They won’t fly that much. They will refuse things that my generation takes for granted, like plastic and single-use containers. They will slowly, hopefully, successfully change how infrastructure works, how their transportation works, how they raise families, how they build their homes, how they live on this planet and how do you walk on this earth. ? What my generation has generally accepted, their way of life will not accept.
There is going to be a real calculation around the denial of fertility. What is fascinating about this is that environmentalists have long chosen not to have children in order to reduce their impact on the planet, but this generation is choosing not to have children because they believe that ‘she can’t have any. The future will be liveable. It’s a very, very, very different reason for doing this.
The climate movement has always thought, “We will never replace capitalism, that will never happen.” This real sense of the futility of all efforts, and this futility is less, I feel like it has diminished.
The younger generation is like no, in fact the covid has shown us that we can change a lot. They feel politically more powerful than the previous generation before them, except maybe in their sixties. This has been the most powerful generation of emotions in the past 50 years, and they have good reason to feel it.
Necessity is the invention of the mother. Despair is the mother of action. These two things absolutely go together. You cannot have a politically organized generation and group without such a clear and present threat.
For a sustainable future: focus on what works
History is not already written. The main story is about inevitability. And that’s an excuse for inaction. And I am totally against it. My favorite book on this subject is Elin Kelsey’s “Hope Matters”, the latest book.
The story that we can build for the future should be the central story with young people. I don’t care if this rose is tinted. I don’t care if she’s Pollyanna to some people. The science is there to find out what happens to young people if they think their future is already written for them, and that is not good. This is not an option for me.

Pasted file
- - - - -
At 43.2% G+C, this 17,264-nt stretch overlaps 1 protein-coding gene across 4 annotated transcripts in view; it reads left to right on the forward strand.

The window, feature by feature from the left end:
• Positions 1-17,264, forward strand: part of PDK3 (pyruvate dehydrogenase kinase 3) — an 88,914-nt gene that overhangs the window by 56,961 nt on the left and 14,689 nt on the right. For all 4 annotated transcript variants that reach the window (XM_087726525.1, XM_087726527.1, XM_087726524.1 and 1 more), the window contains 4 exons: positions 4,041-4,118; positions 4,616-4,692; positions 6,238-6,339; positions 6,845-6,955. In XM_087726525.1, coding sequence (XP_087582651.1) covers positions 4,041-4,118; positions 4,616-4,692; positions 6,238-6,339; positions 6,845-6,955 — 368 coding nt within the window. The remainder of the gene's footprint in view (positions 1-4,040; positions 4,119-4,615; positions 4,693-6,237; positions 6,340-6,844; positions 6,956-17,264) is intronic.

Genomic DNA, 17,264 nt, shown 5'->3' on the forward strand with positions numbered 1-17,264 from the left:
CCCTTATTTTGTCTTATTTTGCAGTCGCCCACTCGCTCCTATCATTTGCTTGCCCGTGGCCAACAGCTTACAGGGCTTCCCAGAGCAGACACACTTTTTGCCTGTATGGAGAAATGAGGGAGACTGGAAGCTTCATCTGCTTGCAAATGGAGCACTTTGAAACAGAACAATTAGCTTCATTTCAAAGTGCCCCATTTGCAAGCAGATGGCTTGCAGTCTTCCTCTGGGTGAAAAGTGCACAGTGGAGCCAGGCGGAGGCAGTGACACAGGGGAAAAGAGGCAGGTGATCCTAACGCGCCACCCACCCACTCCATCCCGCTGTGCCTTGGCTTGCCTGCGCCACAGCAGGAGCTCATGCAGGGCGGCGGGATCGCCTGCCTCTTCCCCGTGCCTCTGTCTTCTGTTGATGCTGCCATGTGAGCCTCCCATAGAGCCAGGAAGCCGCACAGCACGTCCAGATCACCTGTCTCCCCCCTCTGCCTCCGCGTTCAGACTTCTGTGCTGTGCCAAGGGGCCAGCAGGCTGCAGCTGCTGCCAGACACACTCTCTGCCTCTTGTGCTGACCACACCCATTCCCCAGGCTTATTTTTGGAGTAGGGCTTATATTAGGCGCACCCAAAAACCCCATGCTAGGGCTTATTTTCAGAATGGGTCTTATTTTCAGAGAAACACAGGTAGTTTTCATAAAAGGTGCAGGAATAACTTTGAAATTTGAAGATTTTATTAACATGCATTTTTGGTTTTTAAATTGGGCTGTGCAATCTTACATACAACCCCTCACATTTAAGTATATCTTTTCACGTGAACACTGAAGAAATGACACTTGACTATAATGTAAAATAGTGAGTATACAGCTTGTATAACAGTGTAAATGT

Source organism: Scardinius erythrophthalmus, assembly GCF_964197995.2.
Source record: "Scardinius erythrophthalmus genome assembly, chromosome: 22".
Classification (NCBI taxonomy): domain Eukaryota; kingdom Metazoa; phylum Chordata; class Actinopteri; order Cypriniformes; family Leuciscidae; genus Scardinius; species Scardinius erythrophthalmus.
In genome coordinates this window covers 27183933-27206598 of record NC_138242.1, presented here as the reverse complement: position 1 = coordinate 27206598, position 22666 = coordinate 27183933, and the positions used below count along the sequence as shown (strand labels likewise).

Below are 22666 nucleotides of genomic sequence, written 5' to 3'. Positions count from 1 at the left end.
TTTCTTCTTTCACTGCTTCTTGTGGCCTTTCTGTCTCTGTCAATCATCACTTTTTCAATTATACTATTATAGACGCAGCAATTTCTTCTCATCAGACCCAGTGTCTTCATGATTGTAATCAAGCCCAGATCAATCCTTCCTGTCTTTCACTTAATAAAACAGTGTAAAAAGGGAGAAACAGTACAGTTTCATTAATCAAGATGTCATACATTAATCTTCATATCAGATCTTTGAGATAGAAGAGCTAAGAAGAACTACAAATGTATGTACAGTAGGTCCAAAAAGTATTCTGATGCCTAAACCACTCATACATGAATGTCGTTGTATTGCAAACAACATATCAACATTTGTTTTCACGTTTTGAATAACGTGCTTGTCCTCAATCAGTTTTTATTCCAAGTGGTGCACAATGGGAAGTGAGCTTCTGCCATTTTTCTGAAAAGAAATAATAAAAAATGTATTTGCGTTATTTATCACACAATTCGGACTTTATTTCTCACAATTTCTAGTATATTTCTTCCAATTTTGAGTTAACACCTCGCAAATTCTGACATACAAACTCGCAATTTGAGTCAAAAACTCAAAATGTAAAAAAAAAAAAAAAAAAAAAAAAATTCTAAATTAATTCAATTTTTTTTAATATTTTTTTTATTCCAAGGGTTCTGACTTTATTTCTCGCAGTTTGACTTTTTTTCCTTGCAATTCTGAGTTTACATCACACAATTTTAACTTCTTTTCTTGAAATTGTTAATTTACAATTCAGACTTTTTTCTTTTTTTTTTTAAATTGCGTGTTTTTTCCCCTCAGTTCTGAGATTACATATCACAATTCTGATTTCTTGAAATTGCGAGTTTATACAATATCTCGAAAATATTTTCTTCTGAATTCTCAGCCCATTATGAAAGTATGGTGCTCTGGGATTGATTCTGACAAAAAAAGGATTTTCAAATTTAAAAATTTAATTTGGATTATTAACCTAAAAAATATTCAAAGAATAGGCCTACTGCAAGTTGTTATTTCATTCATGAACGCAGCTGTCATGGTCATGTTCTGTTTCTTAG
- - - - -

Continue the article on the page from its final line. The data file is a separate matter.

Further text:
The future of climate communication, the future of climate psychology should just be an “both and-” orientation. It just has to happen, because we’re all going to learn at some point that living in catastrophic narratives is so ineffective, and it really makes us want to kill ourselves. It is very scary. We’ve gone from someone who cares enough about climate change to someone who cares so much that they are nihilistic. We increased the urgency, then we liked to exceed the target.
Not that instantiation is a bad thing. There is a rhetorical state of urgency and purpose and very effective listeners who need to be. And we need to keep using instantiation where appropriate. I therefore do not rule out the urgency from the outset. But for those who really care a lot, it’s not a productive thing to do.
We’re going to be in it for a while. Some urgency is needed, but we need to focus on the fears over which we are in control and act at a slow pace and in a way that is sustainable for us. And quite simply, there is a recipe for engaging in this work without exhausting yourself, without being overwhelmed.
We have to keep an eye on this. I’m not suggesting that we block out anything we can’t control. News, taking all of this information through social media we have 24-7 news feeds, in general, media negativity bias and negativity bias in our psychology and our mind is not equal to reality . And it’s similar to severe depression and anxiety.
We can realize how bad things are, and also how good things are. We can balance our own biases around excessive negativity and negativity of information by actively consuming and exploring the positive. And it’s not about being in denial or commuting. It’s about making sure that we consume, that we are in touch with reality, which is not so bad.
Also in this series:
Grief and concern over climate change prompted the 30-year-old to write a letter to her unborn child